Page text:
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Western Press Review: Political Upheaval In Georgia, Polish Corruption, Saudi Stability

Prague, 5 November 2001 (RFE/RL) -- Commentary and analysis today and over the weekend examines the renewed prospects for missile defense and disarmament, political upheaval in Georgia, and government corruption in Poland. Other topics include Turkey's role in the antiterrorism campaign, stability in Saudi Arabia, and why many people reject both terrorism and the bombing campaign in Afghanistan.


An editorial comment in Britain's "Financial Times" says that while not much progress has been reported from the U.S.-led military campaign in Afghanistan, the war against terrorism has spurred progress on another important front: negotiations between the United States and Russia on nuclear disarmament and missile defense. The paper says that both nations seem to be moving toward agreement in making significant cuts in their respective nuclear arsenals. U.S. officials have indicated that they may gradually reduce their strategic warhead arsenals by two-thirds. Russia cannot afford to maintain its own huge arsenal and welcomes such cuts. In return, Moscow has been more open to allowing U.S. tests to go ahead for a ballistic missile-defense system. The paper notes that both sides will have to make concessions. Hard-liners in the two nations oppose such compromises, but both, the paper says, "have to give ground."

The paper goes on to urge transparency in pursuing missile defense. It writes: "If the U.S. does go ahead with tests, it should do so with maximum transparency to ensure mutual confidence. That concerns not simply the Russians. America's European allies also deserve to be kept fully informed about a move that would transform the present strategic balance."


In "Eurasia View," Jaba Devdariani looks at the recent political upheaval in Georgia. Protests in Tbilisi, he says, "have exposed broad popular distrust for the country's leadership." He adds that "popular frustration had been primed to explode in Georgia for months."

The 30 October raid by government troops on the Rustavi 2 independent TV station was "merely a catalyst," sparking days of anti-government protests. Devdariani writes: "A severe and sustained economic crisis, combined with persistent and rampant corruption, [has] worked to steadily erode popular confidence in the government." Underscoring this corruption, a recent investigation by Rustavi 2 "provided details on the financial machinations of the Ministry of State Security and the Ministry of Internal Affairs. The reports said that the government agencies engaged in racketeering and mismanagement of state property."

Devdariani continues: "The demonstrations have given people a taste of the power of popular action. Many in Georgia now have renewed belief in the possibility for democratic development -- a concept that they thought had already been squandered, consumed by a period of protracted stagnation." But he adds that "it is far from certain that the government crisis of early November will actually result in substantive change."


An editorial in the "Frankfurter Allgemeine Zeitung" discusses what it calls "monstrous" corruption in Poland. The paper says: "It was veritable fireworks of corruption that accompanied the demise of the civic Polish government after the September elections." Bribery was rampant in allocating armament contracts and telephone licenses, and grand-style fraud was being practiced in the state-owned insurance company. So it comes as no surprise, the paper says, "that [former Premier Jerzy] Buzek is keeping a low profile following the inglorious finale of his rule."

The latest scandals have been revealed in the agricultural sphere, where little has been done to change the structure of farming to make it compatible with EU regulations. This government project, the paper says, eventually resulted in billions worth of subsidies being channeled into private hands. The editorial says that it is nevertheless comforting to know that the "EU is taking this phenomenon into account and is keeping a sharp eye on Poland." Similarly, the paper notes, in October the EU froze contributions to Slovakia because that government "did not handle the use of funds sufficiently well." But in Poland's case the EU is even threatening to demand the money be returned. The editorial concludes by advising that the new Polish government should exert an effort to trace the EU funds and should not wait for the mandate from Brussels.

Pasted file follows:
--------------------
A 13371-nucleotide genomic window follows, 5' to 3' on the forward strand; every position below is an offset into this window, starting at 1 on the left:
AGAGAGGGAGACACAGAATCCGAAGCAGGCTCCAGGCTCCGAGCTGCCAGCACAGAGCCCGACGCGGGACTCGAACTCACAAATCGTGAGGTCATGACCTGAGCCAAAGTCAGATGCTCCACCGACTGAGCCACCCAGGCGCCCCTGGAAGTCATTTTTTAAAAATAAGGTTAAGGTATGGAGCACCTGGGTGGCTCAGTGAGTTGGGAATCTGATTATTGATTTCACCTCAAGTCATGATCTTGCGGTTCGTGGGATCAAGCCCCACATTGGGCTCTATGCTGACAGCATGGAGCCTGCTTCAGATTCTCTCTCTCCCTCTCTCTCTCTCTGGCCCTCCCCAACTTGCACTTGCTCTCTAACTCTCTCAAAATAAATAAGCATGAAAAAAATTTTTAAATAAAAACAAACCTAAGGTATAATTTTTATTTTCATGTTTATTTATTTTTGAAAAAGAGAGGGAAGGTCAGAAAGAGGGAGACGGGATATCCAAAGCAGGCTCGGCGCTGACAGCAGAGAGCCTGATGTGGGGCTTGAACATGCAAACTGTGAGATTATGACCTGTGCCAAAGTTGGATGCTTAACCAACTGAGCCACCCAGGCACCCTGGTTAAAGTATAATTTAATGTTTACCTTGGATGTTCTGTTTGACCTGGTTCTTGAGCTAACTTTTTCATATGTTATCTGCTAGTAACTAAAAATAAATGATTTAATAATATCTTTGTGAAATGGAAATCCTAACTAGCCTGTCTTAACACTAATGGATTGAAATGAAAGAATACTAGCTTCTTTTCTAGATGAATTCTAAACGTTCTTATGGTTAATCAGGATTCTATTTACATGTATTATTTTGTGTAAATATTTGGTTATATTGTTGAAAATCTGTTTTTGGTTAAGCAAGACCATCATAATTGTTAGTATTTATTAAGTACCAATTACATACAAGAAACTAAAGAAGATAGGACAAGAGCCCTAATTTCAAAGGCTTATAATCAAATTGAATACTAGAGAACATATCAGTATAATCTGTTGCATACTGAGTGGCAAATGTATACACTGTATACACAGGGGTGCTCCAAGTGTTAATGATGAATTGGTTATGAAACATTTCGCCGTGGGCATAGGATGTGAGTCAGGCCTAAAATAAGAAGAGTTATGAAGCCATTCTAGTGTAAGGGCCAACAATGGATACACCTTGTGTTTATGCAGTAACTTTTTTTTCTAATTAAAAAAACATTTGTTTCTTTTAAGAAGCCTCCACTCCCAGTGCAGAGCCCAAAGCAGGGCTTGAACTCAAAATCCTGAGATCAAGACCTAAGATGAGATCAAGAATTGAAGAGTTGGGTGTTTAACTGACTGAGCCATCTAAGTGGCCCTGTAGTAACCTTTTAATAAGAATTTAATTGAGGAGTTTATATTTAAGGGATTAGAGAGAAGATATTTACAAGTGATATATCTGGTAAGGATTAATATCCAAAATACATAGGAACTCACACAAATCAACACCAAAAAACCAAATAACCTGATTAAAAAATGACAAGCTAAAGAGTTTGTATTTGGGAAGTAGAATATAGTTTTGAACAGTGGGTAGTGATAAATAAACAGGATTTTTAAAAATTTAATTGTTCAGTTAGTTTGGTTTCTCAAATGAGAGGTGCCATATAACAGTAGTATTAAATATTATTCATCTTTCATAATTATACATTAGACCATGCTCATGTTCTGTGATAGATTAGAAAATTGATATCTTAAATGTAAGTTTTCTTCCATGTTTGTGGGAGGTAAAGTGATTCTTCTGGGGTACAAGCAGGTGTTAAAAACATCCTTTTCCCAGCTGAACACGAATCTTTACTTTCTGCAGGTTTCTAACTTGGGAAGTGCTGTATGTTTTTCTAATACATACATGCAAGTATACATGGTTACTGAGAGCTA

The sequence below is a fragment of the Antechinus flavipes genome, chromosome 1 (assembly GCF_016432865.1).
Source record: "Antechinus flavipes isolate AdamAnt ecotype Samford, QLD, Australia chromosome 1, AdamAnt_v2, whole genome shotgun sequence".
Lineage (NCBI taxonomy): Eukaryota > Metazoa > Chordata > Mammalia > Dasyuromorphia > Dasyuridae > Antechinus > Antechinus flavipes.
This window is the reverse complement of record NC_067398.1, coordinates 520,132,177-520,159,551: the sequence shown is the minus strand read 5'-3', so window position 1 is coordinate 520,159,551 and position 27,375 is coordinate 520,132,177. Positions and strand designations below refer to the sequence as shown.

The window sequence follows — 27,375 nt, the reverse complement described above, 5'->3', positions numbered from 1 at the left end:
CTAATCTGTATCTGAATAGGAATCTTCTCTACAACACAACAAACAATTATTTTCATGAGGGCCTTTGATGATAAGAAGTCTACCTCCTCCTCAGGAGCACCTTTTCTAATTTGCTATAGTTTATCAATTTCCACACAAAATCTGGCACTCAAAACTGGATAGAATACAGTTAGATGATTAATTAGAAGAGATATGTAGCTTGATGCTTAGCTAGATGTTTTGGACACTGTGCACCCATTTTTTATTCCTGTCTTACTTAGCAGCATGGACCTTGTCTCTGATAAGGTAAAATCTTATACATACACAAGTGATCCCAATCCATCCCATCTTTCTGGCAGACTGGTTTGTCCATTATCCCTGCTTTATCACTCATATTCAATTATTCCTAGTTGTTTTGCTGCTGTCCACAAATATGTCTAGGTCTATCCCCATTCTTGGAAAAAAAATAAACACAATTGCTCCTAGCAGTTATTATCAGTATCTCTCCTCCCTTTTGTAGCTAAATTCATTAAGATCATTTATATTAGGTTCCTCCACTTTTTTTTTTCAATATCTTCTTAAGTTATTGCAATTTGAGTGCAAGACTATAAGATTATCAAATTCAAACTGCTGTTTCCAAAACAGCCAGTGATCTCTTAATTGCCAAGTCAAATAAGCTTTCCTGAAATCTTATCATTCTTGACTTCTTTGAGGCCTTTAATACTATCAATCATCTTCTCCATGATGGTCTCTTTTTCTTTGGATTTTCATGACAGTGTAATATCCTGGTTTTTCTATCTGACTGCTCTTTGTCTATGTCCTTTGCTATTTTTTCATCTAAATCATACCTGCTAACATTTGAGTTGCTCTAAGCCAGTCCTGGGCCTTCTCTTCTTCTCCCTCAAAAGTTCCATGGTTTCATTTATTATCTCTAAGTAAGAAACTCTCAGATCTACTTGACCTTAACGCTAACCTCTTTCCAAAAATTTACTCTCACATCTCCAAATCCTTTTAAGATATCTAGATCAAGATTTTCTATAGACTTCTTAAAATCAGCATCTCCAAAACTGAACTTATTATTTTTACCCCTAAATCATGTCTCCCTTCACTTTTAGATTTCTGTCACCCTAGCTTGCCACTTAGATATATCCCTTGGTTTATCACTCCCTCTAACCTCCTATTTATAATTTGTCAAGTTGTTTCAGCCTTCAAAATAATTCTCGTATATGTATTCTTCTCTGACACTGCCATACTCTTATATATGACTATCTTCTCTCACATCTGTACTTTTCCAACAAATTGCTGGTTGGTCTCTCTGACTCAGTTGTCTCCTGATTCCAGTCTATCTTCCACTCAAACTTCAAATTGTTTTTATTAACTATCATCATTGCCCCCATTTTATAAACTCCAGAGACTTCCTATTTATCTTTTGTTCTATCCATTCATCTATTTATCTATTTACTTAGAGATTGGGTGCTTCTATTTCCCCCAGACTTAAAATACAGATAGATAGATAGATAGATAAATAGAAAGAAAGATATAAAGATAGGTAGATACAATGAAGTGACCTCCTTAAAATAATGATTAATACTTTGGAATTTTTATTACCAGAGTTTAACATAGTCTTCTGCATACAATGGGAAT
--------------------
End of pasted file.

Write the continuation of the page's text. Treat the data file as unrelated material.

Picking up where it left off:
In "The Wall Street Journal Europe," Central Asian affairs analyst Antoine Blua says that Turkey's move to commit ground troops to Afghanistan "is designed to win Ankara a larger role in shaping the country's post-Taliban development." Blua says Turkey's decision to send troops "provides a needed boost" to the antiterrorism coalition just as many observers are deriding the lack of progress in the campaign. But he says two factors hinder Turkish participation in the antiterrorism coalition: "First, powerful domestic Islamic groups, supported by a large majority of the population, disapprove of the American military campaign in Afghanistan. Second, Turkey's economy is struggling to overcome a fiscal crisis. [The] Turkish government, which is already deeply unpopular due to the ongoing economic crisis, is anxious to minimize public discontent over its support for the United States."

Turkey has also made it clear that it does not support expanding the antiterrorism campaign to include confronting Iraq. Blua writes: "Ankara is concerned that Saddam Hussein's ouster could lead to the division of Iraq, and the founding of a Kurdish state, which would pose a challenged to Turkey's strategic interests."


In the "International Herald Tribune," executive editor David Ignatius examines tensions between the United States and Saudi Arabia in the wake of the 11 September attacks. "This is a time for honesty," Ignatius writes, and several points have become obvious in relations between the two countries. "The first is that these are very different societies. [The] two nations do not have to like each other, but they do have to conduct business -- especially now, when they share a common enemy in [Saudi-born suspected terrorist Osama] bin Laden. Second, Saudis are going to have to solve their internal security problems for themselves. [Riyadh] is likely to do a better job of it than Washington."